Mainstream auteurs Joel & Ethan Coen recurrently spin their own unconventional brand of crime story: skillfully calculated meditations — both farcical and bleak — on the flawed logic of unlawful scams, and the sublime human catastrophe that results. The characters responsible for these egoistic and deceptive acts are victims of their own fallibility, and usually have to endure the messy repercussions.
The Coens’ minor characters can and will fail, too. Perhaps my favorite example involves the memorable if puzzling inclusion of Mike Yanagita (Steve Park), a fidgety Japanese-American Minnesotan, in 1996’s Academy Award-winning Fargo. His brief involvement seems superfluous and strange at first; some may wonder if he exists merely for comic relief. But it’s his set up and payoff that indirectly though finally leads our protagonist Marge Gunderson (Frances McDormand) to her answers and the film’s conclusion.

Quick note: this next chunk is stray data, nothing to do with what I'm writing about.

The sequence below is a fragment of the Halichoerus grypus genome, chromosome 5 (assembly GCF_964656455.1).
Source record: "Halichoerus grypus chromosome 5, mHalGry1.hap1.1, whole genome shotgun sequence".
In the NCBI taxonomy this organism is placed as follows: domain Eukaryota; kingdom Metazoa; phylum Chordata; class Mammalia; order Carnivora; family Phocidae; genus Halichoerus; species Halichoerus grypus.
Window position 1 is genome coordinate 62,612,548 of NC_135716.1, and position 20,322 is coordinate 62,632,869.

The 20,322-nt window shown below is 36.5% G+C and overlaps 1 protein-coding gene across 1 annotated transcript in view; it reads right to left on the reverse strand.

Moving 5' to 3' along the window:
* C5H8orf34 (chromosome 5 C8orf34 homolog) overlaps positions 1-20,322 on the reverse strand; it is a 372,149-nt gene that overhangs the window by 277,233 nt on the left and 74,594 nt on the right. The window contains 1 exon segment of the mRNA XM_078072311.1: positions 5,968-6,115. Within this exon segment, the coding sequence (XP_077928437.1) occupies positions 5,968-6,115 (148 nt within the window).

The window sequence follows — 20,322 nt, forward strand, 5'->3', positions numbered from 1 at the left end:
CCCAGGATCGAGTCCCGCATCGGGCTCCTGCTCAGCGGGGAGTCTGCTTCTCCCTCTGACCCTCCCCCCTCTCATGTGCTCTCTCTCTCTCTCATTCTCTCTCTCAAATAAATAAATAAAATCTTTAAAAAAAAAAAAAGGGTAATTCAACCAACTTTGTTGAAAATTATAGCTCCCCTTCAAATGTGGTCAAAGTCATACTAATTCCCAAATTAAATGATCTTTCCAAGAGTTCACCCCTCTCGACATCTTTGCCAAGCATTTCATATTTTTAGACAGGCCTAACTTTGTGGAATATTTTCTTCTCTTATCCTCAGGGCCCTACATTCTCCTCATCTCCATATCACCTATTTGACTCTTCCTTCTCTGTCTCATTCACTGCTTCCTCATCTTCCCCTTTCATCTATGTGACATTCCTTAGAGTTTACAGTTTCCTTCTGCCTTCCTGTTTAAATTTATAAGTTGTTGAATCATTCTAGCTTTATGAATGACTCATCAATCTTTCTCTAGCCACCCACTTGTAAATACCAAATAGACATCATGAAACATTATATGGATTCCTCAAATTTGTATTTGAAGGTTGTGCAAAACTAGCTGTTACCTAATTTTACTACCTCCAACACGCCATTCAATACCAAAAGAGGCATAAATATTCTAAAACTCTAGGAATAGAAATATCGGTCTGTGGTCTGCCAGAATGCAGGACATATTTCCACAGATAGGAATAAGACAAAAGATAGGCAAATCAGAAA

During a terribly uncomfortable reunion between old schoolmates Gunderson and Yanagita, we learn (amidst awkward passes made by Mike) that he’s a recent widower. He has lost his wife, a third schoolmate named Linda Cooksey, to leukemia. This sets a morose tone, with Mike then pondering his romantic intentions behind the get-together with a married and pregnant Marge. Realizing the whole thing was hopelessly misguided, he breaks down, pathetically confessing “I’m so lonely!”
Occurring rather late in the film with no obvious connection to the main plot, the scene is cruelly hysterical but seems as tangential and random to the viewer as it does to our protagonist. However, the following day Marge learns the truth by phone, from a fourth schoolmate: Mike’s marriage to Linda and her subsequent illness, suffering and death are all complete fabrications; in truth Mike has psychiatric problems, and lives with his parents.